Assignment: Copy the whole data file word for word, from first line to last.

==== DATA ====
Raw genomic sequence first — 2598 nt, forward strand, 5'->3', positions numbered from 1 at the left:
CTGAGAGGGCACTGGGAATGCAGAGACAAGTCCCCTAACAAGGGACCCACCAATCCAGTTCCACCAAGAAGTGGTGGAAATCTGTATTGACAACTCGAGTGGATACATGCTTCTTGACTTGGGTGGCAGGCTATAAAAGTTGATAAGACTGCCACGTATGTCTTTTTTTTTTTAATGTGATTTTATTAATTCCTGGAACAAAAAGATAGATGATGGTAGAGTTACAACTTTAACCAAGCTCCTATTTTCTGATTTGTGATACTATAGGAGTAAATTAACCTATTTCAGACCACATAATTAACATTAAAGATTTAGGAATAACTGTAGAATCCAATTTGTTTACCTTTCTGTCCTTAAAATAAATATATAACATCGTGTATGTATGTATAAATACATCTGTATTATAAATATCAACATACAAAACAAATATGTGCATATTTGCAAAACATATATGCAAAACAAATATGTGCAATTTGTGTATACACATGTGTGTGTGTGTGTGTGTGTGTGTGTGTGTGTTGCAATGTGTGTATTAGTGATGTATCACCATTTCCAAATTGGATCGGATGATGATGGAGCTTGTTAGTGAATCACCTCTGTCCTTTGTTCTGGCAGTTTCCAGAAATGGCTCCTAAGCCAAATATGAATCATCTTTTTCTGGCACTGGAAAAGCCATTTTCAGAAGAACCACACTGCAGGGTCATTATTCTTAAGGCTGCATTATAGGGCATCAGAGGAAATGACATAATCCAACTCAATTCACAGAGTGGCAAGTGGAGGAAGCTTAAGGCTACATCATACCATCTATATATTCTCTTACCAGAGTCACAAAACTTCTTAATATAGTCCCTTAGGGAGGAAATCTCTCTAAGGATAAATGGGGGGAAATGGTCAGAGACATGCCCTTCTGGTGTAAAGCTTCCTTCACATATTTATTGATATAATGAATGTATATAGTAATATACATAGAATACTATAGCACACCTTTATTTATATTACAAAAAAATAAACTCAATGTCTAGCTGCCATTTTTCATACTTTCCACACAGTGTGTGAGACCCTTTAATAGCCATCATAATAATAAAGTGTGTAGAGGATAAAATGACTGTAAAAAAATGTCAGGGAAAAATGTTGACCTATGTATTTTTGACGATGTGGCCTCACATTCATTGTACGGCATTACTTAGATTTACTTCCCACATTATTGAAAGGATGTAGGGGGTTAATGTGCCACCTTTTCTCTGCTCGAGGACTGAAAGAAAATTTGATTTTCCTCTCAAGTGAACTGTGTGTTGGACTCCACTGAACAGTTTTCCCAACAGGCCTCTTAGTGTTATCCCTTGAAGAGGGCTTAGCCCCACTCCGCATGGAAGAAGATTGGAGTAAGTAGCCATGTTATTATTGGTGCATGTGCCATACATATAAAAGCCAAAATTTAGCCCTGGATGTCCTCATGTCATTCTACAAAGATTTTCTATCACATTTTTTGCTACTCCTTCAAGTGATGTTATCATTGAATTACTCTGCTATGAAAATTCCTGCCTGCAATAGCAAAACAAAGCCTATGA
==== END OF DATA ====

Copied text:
Raw genomic sequence first — 2598 nt, forward strand, 5'->3', positions numbered from 1 at the left:
CTGAGAGGGCACTGGGAATGCAGAGACAAGTCCCCTAACAAGGGACCCACCAATCCAGTTCCACCAAGAAGTGGTGGAAATCTGTATTGACAACTCGAGTGGATACATGCTTCTTGACTTGGGTGGCAGGCTATAAAAGTTGATAAGACTGCCACGTATGTCTTTTTTTTTTTAATGTGATTTTATTAATTCCTGGAACAAAAAGATAGATGATGGTAGAGTTACAACTTTAACCAAGCTCCTATTTTCTGATTTGTGATACTATAGGAGTAAATTAACCTATTTCAGACCACATAATTAACATTAAAGATTTAGGAATAACTGTAGAATCCAATTTGTTTACCTTTCTGTCCTTAAAATAAATATATAACATCGTGTATGTATGTATAAATACATCTGTATTATAAATATCAACATACAAAACAAATATGTGCATATTTGCAAAACATATATGCAAAACAAATATGTGCAATTTGTGTATACACATGTGTGTGTGTGTGTGTGTGTGTGTGTGTGTGTTGCAATGTGTGTATTAGTGATGTATCACCATTTCCAAATTGGATCGGATGATGATGGAGCTTGTTAGTGAATCACCTCTGTCCTTTGTTCTGGCAGTTTCCAGAAATGGCTCCTAAGCCAAATATGAATCATCTTTTTCTGGCACTGGAAAAGCCATTTTCAGAAGAACCACACTGCAGGGTCATTATTCTTAAGGCTGCATTATAGGGCATCAGAGGAAATGACATAATCCAACTCAATTCACAGAGTGGCAAGTGGAGGAAGCTTAAGGCTACATCATACCATCTATATATTCTCTTACCAGAGTCACAAAACTTCTTAATATAGTCCCTTAGGGAGGAAATCTCTCTAAGGATAAATGGGGGGAAATGGTCAGAGACATGCCCTTCTGGTGTAAAGCTTCCTTCACATATTTATTGATATAATGAATGTATATAGTAATATACATAGAATACTATAGCACACCTTTATTTATATTACAAAAAAATAAACTCAATGTCTAGCTGCCATTTTTCATACTTTCCACACAGTGTGTGAGACCCTTTAATAGCCATCATAATAATAAAGTGTGTAGAGGATAAAATGACTGTAAAAAAATGTCAGGGAAAAATGTTGACCTATGTATTTTTGACGATGTGGCCTCACATTCATTGTACGGCATTACTTAGATTTACTTCCCACATTATTGAAAGGATGTAGGGGGTTAATGTGCCACCTTTTCTCTGCTCGAGGACTGAAAGAAAATTTGATTTTCCTCTCAAGTGAACTGTGTGTTGGACTCCACTGAACAGTTTTCCCAACAGGCCTCTTAGTGTTATCCCTTGAAGAGGGCTTAGCCCCACTCCGCATGGAAGAAGATTGGAGTAAGTAGCCATGTTATTATTGGTGCATGTGCCATACATATAAAAGCCAAAATTTAGCCCTGGATGTCCTCATGTCATTCTACAAAGATTTTCTATCACATTTTTTGCTACTCCTTCAAGTGATGTTATCATTGAATTACTCTGCTATGAAAATTCCTGCCTGCAATAGCAAAACAAAGCCTATGA